“Bad Weekend is crime comics at their finest, so why not waste a boozy weekend with this graphic novel.”
Writer Ed Brubaker and artist Sean Phillips have been working long and hard at the violent and compelling world of Criminal since at least the early 2000s. Now, in 2019, Bad Weekend, which includes old characters from other Criminal story arcs as well as brand new ones, adds a new layer to the Brubaker-Phillips oeuvre. It is a welcome and beautiful edition to a sleazy, sordid bibliography.
Bad Weekend takes place over a single weekend in some no-name American city. In July 1997, Jacob Kurtz, a former comic book artist who has turned to the family business of counterfeiting, gets a new job as the chaperone and shadow of the legendary Hal Crane. Once the toast of the comic book world in the 1950s, Crane has become a bitter alcoholic with a vendetta against the comic book industry and the world. Jacob learns by Saturday that Crane is also amoral and more than willing to engage in criminal activity. Specifically, besides putting his signature on forged cartoon cells, Crane brings Jacob along on a hunt for an old Crane comic strip that has wound up in the hands of a private collector.
Like the other entries in the Criminal universe, Bad Weekend is a noir story with a human core. Crane and Jacob simultaneously conform to certain crime fiction archetypes (the alcoholic and the goon with the good heart) while also remaining unique creations. Criminal fans will immediately recognize Jacob from the 2009 graphic novel, Bad Night. In that story, Jacob is a working comic strip artist and author who is called upon to return to his older occupation of forgery. Much like the private eye Frank Kafka that Jacobs pens in Bad Night, Hal Crane in Bad Weekend is on the hunt for something that he will never find. And like a lot of Brubaker’s yarns, Bad Weekend begins in media res and ends without a neat and tidy conclusion.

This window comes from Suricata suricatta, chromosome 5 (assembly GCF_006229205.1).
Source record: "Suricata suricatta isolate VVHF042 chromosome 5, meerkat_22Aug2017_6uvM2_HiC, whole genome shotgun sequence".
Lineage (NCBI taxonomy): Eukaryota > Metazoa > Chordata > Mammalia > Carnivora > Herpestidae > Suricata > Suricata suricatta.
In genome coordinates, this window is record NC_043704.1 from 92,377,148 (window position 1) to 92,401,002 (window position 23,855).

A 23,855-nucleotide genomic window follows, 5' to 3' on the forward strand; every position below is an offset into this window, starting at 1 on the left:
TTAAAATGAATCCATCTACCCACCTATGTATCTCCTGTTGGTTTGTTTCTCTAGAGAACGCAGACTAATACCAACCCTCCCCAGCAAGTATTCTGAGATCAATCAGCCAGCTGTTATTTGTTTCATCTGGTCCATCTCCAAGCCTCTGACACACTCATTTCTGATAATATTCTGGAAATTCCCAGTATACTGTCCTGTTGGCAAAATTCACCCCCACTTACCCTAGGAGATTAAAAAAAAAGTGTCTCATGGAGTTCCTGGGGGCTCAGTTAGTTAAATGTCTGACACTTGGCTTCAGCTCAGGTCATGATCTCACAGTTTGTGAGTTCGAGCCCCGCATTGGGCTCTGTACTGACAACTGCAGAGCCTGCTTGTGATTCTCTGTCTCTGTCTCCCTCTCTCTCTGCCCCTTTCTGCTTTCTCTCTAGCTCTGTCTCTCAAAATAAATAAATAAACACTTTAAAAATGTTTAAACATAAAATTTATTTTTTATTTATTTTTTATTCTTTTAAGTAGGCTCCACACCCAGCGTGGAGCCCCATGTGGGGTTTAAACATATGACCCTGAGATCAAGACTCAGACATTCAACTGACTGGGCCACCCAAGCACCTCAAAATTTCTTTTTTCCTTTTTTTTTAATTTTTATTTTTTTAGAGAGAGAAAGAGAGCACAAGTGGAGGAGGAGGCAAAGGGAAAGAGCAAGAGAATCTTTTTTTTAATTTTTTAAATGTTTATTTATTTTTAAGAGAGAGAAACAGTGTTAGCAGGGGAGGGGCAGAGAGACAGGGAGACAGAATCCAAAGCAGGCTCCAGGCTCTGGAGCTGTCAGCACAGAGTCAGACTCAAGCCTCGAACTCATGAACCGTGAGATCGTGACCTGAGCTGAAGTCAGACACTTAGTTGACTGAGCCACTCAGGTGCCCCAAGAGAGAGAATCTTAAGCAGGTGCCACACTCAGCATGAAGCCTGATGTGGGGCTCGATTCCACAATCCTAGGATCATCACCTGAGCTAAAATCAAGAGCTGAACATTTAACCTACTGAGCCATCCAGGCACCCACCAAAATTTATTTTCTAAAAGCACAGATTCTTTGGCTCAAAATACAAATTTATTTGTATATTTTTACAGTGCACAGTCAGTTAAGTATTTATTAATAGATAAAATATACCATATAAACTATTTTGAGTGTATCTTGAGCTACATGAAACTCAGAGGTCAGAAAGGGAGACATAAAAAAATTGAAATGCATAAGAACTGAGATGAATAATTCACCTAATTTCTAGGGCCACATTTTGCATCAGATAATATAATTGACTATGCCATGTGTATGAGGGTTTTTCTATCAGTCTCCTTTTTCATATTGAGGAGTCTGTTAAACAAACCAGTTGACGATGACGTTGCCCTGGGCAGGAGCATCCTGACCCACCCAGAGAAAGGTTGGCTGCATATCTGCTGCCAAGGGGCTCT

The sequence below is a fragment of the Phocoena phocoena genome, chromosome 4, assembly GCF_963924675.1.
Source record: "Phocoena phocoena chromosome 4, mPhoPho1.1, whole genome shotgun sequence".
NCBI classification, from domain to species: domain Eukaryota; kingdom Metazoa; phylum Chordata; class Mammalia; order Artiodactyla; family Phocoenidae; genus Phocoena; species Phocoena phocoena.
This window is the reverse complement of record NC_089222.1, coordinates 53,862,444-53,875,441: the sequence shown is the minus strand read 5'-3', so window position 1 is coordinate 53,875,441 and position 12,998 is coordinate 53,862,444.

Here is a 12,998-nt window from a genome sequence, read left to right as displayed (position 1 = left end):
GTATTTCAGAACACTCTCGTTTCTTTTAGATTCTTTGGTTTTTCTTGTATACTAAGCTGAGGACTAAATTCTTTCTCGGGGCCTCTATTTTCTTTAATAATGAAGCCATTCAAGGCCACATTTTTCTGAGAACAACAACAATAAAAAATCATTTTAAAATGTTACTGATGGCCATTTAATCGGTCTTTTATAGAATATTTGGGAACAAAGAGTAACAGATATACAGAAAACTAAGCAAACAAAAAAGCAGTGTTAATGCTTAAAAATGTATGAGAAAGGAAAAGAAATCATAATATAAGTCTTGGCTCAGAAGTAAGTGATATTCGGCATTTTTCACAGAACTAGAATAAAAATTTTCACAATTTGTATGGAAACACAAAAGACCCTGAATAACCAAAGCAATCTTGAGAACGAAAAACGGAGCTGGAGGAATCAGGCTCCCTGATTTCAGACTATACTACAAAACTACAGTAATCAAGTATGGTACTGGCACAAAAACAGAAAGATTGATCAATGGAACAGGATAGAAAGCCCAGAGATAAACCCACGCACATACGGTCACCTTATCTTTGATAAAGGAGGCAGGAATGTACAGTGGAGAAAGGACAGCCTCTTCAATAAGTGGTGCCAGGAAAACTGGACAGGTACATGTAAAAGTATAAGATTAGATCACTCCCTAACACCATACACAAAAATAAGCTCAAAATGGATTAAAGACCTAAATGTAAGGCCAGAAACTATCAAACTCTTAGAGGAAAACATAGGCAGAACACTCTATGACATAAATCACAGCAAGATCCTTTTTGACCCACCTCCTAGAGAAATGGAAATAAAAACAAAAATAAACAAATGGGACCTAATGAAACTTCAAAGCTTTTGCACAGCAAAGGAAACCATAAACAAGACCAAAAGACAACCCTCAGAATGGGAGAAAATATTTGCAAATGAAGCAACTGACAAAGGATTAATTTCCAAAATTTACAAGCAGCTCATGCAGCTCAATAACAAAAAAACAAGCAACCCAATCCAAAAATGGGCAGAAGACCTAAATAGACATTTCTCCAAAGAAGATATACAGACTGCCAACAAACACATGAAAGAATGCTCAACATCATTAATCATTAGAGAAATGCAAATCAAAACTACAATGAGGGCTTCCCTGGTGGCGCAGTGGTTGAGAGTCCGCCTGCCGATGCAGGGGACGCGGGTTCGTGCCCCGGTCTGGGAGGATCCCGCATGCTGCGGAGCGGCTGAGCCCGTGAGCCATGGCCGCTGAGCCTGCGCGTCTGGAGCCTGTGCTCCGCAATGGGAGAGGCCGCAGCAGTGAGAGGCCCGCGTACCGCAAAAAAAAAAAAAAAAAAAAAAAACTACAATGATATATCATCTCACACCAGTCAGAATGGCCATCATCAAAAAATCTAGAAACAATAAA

Bad Weekend shows off the talents of all three men who created it. Brubaker’s writing is as crisp and direct as it always is. As an example, while Crane and Jacob talk in the back of a police car, Crane, who was once Jacob’s boss during the late 1980s, tries to talk his former protégé into returning to comics. “I thought you said comics was dying?” Jacob reminds Crane. “Comics have been dying since 1954…don’t let that stop you,” the older man replies. Phillip’s gritty pencils give real flesh and blood to Brubaker’s words, and illustrator and colorist Jacob Phillips mixes bright pinks, subdued blues and reds, and tons of black.
Bad Weekend is a near-perfect addition to the Criminal canon. It is a bleak tale with familiar faces, but not so in-depth that it could turn off first-time readers. Bad Weekend is crime comics at their finest, so why not waste a boozy weekend with this graphic novel.